Ireland’s abortion referendum is revolutionary politics, whoever wins | Lizzie O’Shea

Photo of Ireland’s abortion referendum is revolutionary politics, whoever wins | Lizzie O’Shea
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Women’s reproductive rights have been ill-served by top-down politics. The campaign to repeal the eighth should inspire us all

No matter what happens in Ireland’s abortion referendum on Friday, the campaign should serve as an inspiration. For too long, women in Ireland and elsewhere have paid the price for the notion that abortion is electoral poison and no good will come of politicians campaigning on it.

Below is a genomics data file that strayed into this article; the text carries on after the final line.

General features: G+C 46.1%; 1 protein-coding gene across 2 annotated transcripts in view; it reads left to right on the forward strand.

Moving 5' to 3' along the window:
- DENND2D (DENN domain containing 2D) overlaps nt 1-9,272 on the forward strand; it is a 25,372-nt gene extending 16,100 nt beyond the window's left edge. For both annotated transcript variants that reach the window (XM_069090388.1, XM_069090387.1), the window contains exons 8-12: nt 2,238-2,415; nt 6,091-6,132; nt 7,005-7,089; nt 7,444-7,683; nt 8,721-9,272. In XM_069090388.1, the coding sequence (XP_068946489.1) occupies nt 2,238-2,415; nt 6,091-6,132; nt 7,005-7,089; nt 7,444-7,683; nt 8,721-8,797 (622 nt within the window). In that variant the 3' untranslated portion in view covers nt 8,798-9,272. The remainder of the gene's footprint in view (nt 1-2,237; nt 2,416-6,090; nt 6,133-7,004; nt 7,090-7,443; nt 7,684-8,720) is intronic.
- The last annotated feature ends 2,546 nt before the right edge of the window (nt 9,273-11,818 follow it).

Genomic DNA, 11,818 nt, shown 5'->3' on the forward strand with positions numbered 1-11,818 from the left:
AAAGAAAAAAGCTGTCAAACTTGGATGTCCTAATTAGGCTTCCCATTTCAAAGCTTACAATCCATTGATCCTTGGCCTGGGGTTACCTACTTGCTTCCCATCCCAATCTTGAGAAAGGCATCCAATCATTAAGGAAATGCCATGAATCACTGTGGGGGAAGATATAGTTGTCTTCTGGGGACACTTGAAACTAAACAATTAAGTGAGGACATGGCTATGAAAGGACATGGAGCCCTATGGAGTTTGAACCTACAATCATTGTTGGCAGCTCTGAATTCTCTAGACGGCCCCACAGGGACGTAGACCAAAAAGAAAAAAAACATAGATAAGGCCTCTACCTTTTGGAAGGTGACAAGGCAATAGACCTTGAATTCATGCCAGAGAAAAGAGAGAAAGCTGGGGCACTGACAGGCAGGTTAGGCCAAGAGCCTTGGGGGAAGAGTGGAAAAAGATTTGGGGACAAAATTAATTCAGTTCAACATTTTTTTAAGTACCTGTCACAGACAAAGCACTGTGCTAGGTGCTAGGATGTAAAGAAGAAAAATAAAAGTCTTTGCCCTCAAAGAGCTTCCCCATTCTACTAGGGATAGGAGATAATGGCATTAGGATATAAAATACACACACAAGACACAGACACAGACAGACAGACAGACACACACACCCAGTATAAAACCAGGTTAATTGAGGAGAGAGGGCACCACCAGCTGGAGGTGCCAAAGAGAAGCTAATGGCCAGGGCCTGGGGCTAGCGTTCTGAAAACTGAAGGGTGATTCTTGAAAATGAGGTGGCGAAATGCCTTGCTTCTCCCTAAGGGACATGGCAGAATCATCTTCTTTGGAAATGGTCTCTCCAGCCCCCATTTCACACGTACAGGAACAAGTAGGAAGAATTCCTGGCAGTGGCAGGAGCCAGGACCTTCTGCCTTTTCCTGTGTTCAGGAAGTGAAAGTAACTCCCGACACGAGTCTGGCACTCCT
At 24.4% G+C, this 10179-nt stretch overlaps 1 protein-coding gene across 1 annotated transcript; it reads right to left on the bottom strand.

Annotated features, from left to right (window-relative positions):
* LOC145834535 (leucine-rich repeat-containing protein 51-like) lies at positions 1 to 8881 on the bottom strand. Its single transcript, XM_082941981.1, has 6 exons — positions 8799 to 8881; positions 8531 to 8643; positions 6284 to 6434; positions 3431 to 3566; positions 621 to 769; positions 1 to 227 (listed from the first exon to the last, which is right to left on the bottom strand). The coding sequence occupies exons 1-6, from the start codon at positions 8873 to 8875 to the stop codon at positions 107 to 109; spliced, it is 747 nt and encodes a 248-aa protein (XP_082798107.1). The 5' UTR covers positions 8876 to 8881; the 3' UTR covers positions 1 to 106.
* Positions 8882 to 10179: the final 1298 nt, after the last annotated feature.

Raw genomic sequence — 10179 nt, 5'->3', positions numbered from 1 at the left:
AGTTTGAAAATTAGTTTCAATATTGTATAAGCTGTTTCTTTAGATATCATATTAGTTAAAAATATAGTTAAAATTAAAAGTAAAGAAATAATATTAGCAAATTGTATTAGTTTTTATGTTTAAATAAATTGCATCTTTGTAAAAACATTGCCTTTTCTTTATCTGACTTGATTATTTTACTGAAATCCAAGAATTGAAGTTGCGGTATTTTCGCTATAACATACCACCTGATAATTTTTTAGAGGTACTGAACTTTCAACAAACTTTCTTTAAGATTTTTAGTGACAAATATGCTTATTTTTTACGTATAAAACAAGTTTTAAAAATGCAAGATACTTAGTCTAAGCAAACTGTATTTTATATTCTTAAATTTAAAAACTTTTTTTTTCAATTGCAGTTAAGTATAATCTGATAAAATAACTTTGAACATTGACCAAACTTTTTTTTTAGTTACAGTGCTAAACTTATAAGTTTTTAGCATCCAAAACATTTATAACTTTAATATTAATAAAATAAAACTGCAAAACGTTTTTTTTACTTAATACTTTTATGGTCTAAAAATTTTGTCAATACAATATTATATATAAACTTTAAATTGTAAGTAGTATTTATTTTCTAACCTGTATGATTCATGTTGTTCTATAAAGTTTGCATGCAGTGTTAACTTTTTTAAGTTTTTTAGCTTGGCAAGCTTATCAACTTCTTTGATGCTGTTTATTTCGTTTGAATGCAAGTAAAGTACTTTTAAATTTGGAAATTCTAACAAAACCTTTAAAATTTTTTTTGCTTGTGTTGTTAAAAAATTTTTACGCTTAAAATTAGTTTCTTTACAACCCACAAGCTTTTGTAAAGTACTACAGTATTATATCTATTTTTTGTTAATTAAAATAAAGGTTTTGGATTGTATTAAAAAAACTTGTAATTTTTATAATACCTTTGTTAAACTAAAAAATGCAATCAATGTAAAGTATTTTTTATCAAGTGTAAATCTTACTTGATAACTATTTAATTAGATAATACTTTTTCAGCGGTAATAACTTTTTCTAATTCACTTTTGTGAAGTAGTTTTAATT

The eighth amendment to the Irish constitution, introduced in 1983 and valuing the life of the mother and foetus equally, in effect prohibited lawmakers from regulating abortion. This law has had insidious and devastating consequences. In 1992 women were given the right to travel abroad to obtain an abortion, and about 170,000 women have, usually to England, effectively sweeping the issue under the carpet. In 2012 the case of Savita Halappanavar brought the issue back home. Seventeen weeks pregnant, she went to hospital in pain and began to miscarry. She was denied an abortion and later died of septicaemia. Partly as a result of this tragic case, the sense grew that this law had generated a crisis in women’s health, but there was little appetite to take the necessary steps to achieve reform.

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